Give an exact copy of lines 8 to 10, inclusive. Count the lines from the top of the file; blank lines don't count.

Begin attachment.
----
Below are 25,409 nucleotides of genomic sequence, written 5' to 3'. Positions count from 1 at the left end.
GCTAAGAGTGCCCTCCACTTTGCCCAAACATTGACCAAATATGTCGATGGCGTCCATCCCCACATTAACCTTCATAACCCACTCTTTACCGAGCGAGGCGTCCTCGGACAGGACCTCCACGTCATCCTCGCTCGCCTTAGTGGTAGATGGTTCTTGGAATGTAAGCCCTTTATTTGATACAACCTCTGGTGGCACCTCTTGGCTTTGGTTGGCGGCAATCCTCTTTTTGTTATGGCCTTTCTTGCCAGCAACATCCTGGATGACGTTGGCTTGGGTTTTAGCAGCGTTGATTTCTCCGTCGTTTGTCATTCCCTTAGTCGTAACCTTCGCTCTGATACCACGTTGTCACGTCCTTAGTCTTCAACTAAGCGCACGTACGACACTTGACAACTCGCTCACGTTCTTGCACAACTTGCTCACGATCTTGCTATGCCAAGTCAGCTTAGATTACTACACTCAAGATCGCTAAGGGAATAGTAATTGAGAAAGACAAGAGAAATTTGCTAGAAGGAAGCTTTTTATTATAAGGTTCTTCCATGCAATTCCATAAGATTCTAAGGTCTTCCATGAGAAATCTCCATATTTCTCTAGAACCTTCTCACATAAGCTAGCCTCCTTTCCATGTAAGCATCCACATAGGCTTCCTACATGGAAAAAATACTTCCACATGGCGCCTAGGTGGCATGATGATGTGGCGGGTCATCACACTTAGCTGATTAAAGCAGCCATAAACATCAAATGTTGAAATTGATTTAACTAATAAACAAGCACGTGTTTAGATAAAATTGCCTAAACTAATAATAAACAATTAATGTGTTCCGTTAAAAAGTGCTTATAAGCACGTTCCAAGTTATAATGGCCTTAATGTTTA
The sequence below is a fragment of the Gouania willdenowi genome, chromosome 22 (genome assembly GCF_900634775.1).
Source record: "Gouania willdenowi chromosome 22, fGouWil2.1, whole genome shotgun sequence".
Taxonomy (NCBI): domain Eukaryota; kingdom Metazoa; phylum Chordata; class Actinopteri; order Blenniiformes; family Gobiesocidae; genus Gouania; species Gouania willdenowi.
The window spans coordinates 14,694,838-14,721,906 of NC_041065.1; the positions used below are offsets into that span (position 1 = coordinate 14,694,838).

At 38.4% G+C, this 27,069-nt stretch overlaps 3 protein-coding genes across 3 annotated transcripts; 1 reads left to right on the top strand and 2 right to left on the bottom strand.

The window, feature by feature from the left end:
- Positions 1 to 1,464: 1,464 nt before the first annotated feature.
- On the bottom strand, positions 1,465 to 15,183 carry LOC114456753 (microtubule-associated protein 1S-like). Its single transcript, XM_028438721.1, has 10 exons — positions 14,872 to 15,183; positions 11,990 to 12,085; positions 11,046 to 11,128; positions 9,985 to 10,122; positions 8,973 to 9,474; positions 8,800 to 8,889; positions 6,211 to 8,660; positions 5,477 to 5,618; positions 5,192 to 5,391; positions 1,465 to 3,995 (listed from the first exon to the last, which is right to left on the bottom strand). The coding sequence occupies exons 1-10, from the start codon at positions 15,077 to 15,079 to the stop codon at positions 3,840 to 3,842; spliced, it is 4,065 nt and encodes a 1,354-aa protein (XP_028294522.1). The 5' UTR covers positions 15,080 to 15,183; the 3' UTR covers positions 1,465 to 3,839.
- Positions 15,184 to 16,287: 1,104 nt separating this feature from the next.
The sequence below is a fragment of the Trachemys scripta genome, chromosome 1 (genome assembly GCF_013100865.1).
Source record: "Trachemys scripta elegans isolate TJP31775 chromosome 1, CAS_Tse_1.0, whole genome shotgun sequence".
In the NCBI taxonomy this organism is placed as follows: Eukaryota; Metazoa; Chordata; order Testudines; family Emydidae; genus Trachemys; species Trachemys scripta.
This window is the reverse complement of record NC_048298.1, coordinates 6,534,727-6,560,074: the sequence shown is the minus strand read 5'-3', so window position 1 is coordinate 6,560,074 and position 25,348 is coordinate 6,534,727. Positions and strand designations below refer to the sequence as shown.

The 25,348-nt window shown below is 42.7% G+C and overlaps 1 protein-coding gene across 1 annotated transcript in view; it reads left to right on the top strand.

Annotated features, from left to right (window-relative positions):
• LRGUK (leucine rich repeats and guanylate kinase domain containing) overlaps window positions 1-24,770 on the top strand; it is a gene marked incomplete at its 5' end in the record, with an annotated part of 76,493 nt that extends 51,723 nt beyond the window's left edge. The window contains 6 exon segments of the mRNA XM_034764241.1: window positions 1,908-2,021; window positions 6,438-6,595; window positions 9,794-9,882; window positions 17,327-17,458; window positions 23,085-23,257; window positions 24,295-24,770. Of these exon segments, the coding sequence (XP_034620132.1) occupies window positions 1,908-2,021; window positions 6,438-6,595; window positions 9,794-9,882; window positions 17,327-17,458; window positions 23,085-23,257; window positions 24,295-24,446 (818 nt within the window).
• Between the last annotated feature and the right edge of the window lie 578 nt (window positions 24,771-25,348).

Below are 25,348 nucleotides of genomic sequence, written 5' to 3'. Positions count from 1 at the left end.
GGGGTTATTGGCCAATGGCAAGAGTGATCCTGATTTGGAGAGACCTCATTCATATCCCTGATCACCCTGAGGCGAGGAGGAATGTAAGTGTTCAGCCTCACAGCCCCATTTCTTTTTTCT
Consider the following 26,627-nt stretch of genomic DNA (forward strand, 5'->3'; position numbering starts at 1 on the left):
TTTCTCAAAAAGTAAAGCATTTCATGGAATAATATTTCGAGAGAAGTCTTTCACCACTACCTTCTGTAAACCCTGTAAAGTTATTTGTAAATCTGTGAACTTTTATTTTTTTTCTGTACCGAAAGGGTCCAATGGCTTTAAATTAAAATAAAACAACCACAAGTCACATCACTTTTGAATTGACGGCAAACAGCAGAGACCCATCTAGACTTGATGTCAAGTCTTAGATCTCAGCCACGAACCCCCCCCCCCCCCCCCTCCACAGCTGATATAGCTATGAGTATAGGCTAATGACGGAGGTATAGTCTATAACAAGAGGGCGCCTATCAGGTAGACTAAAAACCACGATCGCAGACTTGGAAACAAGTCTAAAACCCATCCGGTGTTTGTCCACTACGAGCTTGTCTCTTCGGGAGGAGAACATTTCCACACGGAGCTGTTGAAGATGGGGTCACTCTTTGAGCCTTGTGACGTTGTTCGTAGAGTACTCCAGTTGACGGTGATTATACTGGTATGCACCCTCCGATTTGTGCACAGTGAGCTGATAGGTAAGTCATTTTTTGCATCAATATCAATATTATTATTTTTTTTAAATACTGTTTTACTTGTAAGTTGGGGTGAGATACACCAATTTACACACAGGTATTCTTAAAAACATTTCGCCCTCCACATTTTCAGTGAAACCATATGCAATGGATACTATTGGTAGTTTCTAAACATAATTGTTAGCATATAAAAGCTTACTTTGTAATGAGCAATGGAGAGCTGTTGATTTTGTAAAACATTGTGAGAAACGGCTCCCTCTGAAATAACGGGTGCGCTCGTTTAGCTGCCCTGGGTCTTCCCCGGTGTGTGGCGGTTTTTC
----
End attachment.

The window, feature by feature from the left end:
- Positions 1 to 1,464: 1,464 nt before the first annotated feature.
- On the bottom strand, positions 1,465 to 15,183 carry LOC114456753 (microtubule-associated protein 1S-like). Its single transcript, XM_028438721.1, has 10 exons — positions 14,872 to 15,183; positions 11,990 to 12,085; positions 11,046 to 11,128; positions 9,985 to 10,122; positions 8,973 to 9,474; positions 8,800 to 8,889; positions 6,211 to 8,660; positions 5,477 to 5,618; positions 5,192 to 5,391; positions 1,465 to 3,995 (listed from the first exon to the last, which is right to left on the bottom strand). The coding sequence occupies exons 1-10, from the start codon at positions 15,077 to 15,079 to the stop codon at positions 3,840 to 3,842; spliced, it is 4,065 nt and encodes a 1,354-aa protein (XP_028294522.1). The 5' UTR covers positions 15,080 to 15,183; the 3' UTR covers positions 1,465 to 3,839.